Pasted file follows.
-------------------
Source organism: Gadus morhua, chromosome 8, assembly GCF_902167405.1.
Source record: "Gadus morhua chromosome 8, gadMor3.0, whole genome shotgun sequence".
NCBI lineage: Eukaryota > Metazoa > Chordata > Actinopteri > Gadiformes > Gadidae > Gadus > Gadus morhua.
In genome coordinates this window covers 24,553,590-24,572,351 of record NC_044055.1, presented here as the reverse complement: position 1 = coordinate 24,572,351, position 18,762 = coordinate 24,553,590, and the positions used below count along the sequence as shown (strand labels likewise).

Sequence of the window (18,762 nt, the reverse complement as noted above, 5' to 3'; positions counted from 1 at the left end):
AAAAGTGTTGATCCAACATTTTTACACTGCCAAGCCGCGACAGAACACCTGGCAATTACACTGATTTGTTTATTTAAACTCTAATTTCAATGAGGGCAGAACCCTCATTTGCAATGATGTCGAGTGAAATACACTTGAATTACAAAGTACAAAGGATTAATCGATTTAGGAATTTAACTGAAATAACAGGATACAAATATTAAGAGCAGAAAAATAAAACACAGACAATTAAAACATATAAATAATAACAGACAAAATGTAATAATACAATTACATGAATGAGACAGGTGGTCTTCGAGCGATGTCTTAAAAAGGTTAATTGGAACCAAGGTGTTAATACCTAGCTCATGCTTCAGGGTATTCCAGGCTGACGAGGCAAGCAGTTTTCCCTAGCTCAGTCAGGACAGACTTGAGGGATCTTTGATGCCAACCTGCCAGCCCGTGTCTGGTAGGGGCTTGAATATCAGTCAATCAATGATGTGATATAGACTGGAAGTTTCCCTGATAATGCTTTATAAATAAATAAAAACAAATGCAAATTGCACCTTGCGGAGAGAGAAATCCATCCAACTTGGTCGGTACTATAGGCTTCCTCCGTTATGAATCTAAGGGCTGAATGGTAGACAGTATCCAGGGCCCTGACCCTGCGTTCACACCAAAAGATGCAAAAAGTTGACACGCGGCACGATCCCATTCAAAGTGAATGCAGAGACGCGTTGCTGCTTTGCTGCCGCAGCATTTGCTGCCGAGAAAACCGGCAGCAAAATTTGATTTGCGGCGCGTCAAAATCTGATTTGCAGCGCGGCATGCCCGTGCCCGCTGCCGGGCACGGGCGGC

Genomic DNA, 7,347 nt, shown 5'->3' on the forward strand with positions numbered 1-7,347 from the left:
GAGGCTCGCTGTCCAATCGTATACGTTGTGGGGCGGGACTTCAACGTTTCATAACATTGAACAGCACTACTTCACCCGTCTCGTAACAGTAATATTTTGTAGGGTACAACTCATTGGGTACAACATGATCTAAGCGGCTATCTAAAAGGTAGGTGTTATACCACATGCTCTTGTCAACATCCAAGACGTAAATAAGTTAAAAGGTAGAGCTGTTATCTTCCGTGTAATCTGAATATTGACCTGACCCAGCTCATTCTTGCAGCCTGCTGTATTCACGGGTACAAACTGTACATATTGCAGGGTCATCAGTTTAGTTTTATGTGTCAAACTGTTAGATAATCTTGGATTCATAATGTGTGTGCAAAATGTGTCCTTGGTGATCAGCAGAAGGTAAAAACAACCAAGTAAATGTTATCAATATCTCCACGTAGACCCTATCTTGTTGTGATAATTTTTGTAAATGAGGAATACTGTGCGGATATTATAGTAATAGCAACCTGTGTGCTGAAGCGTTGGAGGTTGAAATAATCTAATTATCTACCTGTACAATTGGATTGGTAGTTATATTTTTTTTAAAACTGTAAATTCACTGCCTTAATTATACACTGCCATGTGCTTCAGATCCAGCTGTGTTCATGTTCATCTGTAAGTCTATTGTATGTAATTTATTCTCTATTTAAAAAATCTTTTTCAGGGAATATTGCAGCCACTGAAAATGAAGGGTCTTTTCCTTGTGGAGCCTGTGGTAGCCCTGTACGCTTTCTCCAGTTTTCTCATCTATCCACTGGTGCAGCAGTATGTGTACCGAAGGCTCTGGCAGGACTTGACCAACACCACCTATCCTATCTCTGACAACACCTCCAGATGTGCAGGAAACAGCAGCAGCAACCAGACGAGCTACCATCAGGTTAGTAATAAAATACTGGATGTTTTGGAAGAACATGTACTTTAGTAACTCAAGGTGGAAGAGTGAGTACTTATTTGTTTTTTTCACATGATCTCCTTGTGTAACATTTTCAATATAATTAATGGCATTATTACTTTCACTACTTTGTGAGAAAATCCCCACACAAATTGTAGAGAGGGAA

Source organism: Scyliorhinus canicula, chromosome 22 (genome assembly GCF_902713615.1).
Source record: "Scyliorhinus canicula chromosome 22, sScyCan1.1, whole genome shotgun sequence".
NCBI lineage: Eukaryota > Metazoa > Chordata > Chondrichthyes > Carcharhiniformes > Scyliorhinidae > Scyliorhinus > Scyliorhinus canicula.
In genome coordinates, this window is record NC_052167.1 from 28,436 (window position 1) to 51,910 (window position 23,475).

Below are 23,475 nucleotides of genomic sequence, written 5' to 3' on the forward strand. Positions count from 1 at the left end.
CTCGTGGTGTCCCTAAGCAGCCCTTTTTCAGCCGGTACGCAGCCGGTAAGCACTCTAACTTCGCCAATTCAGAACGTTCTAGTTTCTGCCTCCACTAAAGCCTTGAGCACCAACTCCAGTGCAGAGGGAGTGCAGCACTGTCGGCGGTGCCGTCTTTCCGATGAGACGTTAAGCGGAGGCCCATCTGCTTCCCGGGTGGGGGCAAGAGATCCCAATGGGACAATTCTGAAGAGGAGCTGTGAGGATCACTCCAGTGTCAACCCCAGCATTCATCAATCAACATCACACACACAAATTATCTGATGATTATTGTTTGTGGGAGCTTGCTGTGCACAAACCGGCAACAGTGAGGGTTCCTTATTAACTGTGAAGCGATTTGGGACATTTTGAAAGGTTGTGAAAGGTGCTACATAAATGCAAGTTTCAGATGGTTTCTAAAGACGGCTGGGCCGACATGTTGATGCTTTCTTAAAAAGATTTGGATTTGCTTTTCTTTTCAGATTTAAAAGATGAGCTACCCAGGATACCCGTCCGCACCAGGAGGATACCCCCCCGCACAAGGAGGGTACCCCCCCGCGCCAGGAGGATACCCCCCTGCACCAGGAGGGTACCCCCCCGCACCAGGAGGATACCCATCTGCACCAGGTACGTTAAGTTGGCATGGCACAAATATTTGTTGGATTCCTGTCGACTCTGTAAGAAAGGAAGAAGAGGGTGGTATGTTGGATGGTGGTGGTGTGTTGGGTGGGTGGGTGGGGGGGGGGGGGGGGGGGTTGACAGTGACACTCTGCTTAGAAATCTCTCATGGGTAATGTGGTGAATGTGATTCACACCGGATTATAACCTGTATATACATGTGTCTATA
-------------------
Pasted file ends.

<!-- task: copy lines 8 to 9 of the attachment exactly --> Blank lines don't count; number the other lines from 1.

GAGGCTCGCTGTCCAATCGTATACGTTGTGGGGCGGGACTTCAACGTTTCATAACATTGAACAGCACTACTTCACCCGTCTCGTAACAGTAATATTTTGTAGGGTACAACTCATTGGGTACAACATGATCTAAGCGGCTATCTAAAAGGTAGGTGTTATACCACATGCTCTTGTCAACATCCAAGACGTAAATAAGTTAAAAGGTAGAGCTGTTATCTTCCGTGTAATCTGAATATTGACCTGACCCAGCTCATTCTTGCAGCCTGCTGTATTCACGGGTACAAACTGTACATATTGCAGGGTCATCAGTTTAGTTTTATGTGTCAAACTGTTAGATAATCTTGGATTCATAATGTGTGTGCAAAATGTGTCCTTGGTGATCAGCAGAAGGTAAAAACAACCAAGTAAATGTTATCAATATCTCCACGTAGACCCTATCTTGTTGTGATAATTTTTGTAAATGAGGAATACTGTGCGGATATTATAGTAATAGCAACCTGTGTGCTGAAGCGTTGGAGGTTGAAATAATCTAATTATCTACCTGTACAATTGGATTGGTAGTTATATTTTTTTTAAAACTGTAAATTCACTGCCTTAATTATACACTGCCATGTGCTTCAGATCCAGCTGTGTTCATGTTCATCTGTAAGTCTATTGTATGTAATTTATTCTCTATTTAAAAAATCTTTTTCAGGGAATATTGCAGCCACTGAAAATGAAGGGTCTTTTCCTTGTGGAGCCTGTGGTAGCCCTGTACGCTTTCTCCAGTTTTCTCATCTATCCACTGGTGCAGCAGTATGTGTACCGAAGGCTCTGGCAGGACTTGACCAACACCACCTATCCTATCTCTGACAACACCTCCAGATGTGCAGGAAACAGCAGCAGCAACCAGACGAGCTACCATCAGGTTAGTAATAAAATACTGGATGTTTTGGAAGAACATGTACTTTAGTAACTCAAGGTGGAAGAGTGAGTACTTATTTGTTTTTTTCACATGATCTCCTTGTGTAACATTTTCAATATAATTAATGGCATTATTACTTTCACTACTTTGTGAGAAAATCCCCACACAAATTGTAGAGAGGGAA

Source organism: Scyliorhinus canicula, chromosome 22 (genome assembly GCF_902713615.1).